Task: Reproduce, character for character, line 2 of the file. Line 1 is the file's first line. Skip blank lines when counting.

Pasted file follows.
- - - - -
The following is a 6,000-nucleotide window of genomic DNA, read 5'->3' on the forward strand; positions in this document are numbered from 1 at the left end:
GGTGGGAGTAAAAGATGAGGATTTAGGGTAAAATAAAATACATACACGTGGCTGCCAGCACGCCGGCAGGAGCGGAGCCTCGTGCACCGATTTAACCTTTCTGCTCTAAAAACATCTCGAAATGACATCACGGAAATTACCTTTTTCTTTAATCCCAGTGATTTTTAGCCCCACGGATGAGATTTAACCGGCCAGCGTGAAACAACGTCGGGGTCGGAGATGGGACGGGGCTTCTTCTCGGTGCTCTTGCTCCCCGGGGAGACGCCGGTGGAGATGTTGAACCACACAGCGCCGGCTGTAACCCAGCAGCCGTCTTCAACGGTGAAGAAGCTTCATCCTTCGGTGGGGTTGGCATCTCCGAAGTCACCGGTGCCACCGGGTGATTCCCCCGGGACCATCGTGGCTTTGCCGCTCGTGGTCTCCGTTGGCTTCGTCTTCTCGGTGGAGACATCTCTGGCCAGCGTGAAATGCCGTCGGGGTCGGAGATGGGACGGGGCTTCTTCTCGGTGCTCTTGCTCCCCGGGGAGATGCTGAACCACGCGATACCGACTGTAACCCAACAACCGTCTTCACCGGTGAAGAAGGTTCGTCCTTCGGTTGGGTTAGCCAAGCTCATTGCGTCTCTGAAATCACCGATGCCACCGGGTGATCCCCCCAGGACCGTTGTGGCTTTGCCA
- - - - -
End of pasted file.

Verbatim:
GGTGGGAGTAAAAGATGAGGATTTAGGGTAAAATAAAATACATACACGTGGCTGCCAGCACGCCGGCAGGAGCGGAGCCTCGTGCACCGATTTAACCTTTCTGCTCTAAAAACATCTCGAAATGACATCACGGAAATTACCTTTTTCTTTAATCCCAGTGATTTTTAGCCCCACGGATGAGATTTAACCGGCCAGCGTGAAACAACGTCGGGGTCGGAGATGGGACGGGGCTTCTTCTCGGTGCTCTTGCTCCCCGGGGAGACGCCGGTGGAGATGTTGAACCACACAGCGCCGGCTGTAACCCAGCAGCCGTCTTCAACGGTGAAGAAGCTTCATCCTTCGGTGGGGTTGGCATCTCCGAAGTCACCGGTGCCACCGGGTGATTCCCCCGGGACCATCGTGGCTTTGCCGCTCGTGGTCTCCGTTGGCTTCGTCTTCTCGGTGGAGACATCTCTGGCCAGCGTGAAATGCCGTCGGGGTCGGAGATGGGACGGGGCTTCTTCTCGGTGCTCTTGCTCCCCGGGGAGATGCTGAACCACGCGATACCGACTGTAACCCAACAACCGTCTTCACCGGTGAAGAAGGTTCGTCCTTCGGTTGGGTTAGCCAAGCTCATTGCGTCTCTGAAATCACCGATGCCACCGGGTGATCCCCCCAGGACCGTTGTGGCTTTGCCA